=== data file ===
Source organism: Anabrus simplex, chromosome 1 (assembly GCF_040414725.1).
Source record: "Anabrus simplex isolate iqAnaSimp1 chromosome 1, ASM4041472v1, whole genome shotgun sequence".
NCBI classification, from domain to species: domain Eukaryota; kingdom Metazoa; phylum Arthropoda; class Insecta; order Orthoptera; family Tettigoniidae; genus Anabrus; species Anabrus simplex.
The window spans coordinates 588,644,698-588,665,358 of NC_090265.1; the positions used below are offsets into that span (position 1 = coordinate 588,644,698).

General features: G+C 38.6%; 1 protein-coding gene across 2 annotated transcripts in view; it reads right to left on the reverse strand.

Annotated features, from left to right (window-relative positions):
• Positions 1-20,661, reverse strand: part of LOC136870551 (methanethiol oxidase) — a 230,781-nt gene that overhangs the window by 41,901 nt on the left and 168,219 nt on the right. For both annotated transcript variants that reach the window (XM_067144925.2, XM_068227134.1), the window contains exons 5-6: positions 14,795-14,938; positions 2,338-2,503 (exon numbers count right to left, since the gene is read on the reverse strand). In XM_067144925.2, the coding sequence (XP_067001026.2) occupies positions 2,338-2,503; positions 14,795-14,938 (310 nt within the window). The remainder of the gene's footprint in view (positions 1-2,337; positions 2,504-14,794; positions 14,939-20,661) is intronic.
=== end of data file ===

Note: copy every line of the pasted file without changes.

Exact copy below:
Source organism: Anabrus simplex, chromosome 1 (assembly GCF_040414725.1).
Source record: "Anabrus simplex isolate iqAnaSimp1 chromosome 1, ASM4041472v1, whole genome shotgun sequence".
NCBI classification, from domain to species: domain Eukaryota; kingdom Metazoa; phylum Arthropoda; class Insecta; order Orthoptera; family Tettigoniidae; genus Anabrus; species Anabrus simplex.
The window spans coordinates 588,644,698-588,665,358 of NC_090265.1; the positions used below are offsets into that span (position 1 = coordinate 588,644,698).

General features: G+C 38.6%; 1 protein-coding gene across 2 annotated transcripts in view; it reads right to left on the reverse strand.

Annotated features, from left to right (window-relative positions):
• Positions 1-20,661, reverse strand: part of LOC136870551 (methanethiol oxidase) — a 230,781-nt gene that overhangs the window by 41,901 nt on the left and 168,219 nt on the right. For both annotated transcript variants that reach the window (XM_067144925.2, XM_068227134.1), the window contains exons 5-6: positions 14,795-14,938; positions 2,338-2,503 (exon numbers count right to left, since the gene is read on the reverse strand). In XM_067144925.2, the coding sequence (XP_067001026.2) occupies positions 2,338-2,503; positions 14,795-14,938 (310 nt within the window). The remainder of the gene's footprint in view (positions 1-2,337; positions 2,504-14,794; positions 14,939-20,661) is intronic.